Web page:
Blood. Not visible, but he could smell it. A lot of it. Impossible to detect inside the parlor, because it always carried a faint scent of blood due to the needle work, but outside, Bash had no doubts. Those who knew about him being a Seer knew his hunches were never wrong.
A man sprinted toward him and was stopped cold when Bash shot out an arm to catch him by the throat.
No, not a man.
The hiss and growl and snap of fangs made it difficult to hold the creature at bay, especially since he was strong—incredibly strong. Bash could barely contain him, which should not have been a challenge as an Alpha against a newborn, but that’s what this vampire had to be, because Bash recognized him, and he hadn’t been a vampire a few hours ago. The sire had to be powerful to create a fledgling this strong on its first night turned.
“A shame we couldn’t offer you that job, Mr. Lambert,” Bash said evenly. Poor man never even made it out of the neighborhood after his interview.
Lambert—Ethan Lambert, Bash recalled—snapped again with a click of fangs. A shame indeed, but this had to be Ethan. Bash would have known anyone else lurking about these streets, shifter or human, and the young vampire had natural red hair and a handsome face beneath the raging hunger, just how Siobhan had described him.
Shifter eyes glowed with power when they gave in to their true forms, but a vampire’s changed entirely. They shone yellow when fed, amber when hungry, and red when feral. Ethan’s eyes matched the moon above. What little control he might have had if he wasn’t a newborn was buried in the back of his mind by the overwhelming need to feed.
“The hell?” Deanna bellowed from the mouth of the alley, throwing back her shoulders and letting her fangs and claws extend, her skin darkening to a deep indigo-black, fur sprouting rapidly across her skin. She was ready to tear the vampire to pieces as soon as Bash threw him her way, which was what Bash planned to do….
When he caught the glow of the scarlet moon above Ethan’s head.
Somewhere deep within the red of Ethan’s eyes was green. Bash couldn’t see it, but he knew, like a vision of the man Ethan had once been, beautiful and smiling and utterly enchanting.
With a howl, Bash slammed Ethan’s head down into the pavement once, twice, three times before he stilled.
“What did you do that for?” Deanna growled. “Rip his damn head off!”
“No,” Bash said, the claws of the hand that had seized Ethan the only part of him changed, and now that too shifted back. He bent beside Ethan, whose fangs were still visible with his lips parted, but his eyes were closed, chest still since he no longer needed to breathe. “We’re bringing him back to the den. I have questions.”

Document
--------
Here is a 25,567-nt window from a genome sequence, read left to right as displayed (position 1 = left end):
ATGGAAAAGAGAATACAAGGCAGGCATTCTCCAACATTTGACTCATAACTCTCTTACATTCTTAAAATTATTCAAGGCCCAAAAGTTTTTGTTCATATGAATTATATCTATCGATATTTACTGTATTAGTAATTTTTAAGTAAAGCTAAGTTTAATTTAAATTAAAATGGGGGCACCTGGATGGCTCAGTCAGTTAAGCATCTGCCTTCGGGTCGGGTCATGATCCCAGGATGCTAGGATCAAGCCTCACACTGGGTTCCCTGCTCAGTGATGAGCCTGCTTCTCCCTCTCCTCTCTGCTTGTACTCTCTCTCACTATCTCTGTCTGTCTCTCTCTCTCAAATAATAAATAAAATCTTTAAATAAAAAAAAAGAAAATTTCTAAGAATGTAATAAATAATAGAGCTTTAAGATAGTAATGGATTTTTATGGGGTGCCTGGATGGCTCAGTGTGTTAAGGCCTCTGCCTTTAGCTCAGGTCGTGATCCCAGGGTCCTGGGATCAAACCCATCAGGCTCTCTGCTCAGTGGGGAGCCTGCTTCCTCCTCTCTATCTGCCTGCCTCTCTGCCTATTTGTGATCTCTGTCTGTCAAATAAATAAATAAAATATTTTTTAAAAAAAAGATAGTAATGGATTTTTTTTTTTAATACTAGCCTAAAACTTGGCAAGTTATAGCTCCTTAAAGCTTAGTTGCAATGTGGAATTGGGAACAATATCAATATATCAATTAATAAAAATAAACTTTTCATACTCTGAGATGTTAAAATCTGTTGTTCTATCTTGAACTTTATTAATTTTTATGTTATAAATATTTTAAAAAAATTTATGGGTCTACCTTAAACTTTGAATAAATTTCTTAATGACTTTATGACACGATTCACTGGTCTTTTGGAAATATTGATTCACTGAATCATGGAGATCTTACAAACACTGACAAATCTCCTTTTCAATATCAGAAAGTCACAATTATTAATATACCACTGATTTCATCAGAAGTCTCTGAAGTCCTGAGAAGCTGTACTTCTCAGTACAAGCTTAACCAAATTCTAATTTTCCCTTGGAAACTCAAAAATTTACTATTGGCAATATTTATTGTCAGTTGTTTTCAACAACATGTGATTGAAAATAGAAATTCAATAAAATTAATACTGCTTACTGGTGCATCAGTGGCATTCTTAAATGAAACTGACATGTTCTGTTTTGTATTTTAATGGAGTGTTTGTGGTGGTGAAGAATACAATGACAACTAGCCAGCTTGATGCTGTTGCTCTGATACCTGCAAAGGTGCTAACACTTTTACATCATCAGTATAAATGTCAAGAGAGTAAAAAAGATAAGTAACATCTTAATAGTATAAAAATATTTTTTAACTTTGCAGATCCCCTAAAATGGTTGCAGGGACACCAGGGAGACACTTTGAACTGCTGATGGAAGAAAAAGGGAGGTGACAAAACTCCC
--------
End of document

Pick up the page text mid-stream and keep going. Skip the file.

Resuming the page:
“What?” Deanna balked, all towering force even as she shifted human, save the glow of her burning violet eyes. “That’s a vampire, Bash! A parasite!”
“I’m aware, and we are taking him back with us. Now pick him up.”
“Deanna, I am your—”
“Fuck you, big shot Alpha! When you’re being an idiot, you’re just Bash, and you can’t go bringing some fanger home when negotiations with Russell are heating up. If you ever thought a Halloween was the night, this is the one. Kill the guy and be done with it.”
That was the easy answer, but if it was easy, why bother with a prophecy? When had a vampire even entered Bash’s city? And what did it want? It couldn’t be a coincidence that Ethan had been turned and left on Bash’s doorstep.
Vampires were vermin, an infestation to be rid of if even one was discovered in pack territory. As they aged, they became far stronger than shifters, which was why they had to be eradicated before they spread, or they might take over. They were messy and foolish and too easily made feral, just like their wild newborns. Better to kill them on sight, always. Bash couldn’t even remember the last time a vampire had been spotted in Centrus City.
But if the prophecy meant for Bash to kill Ethan, why have his art so entrancing? Why have his eyes cut through Bash like bullets? Why have every part of Bash’s instincts screaming at him that killing was not the answer? There were too many connecting pieces for him to take the easy route like his father would have in his place.
“Pick him up. If I’m right, my future betrothed never needs to know.”
“Yeah,” Deanna scoffed despite bending to do as ordered, “and if you’re wrong, we’re all screwed.”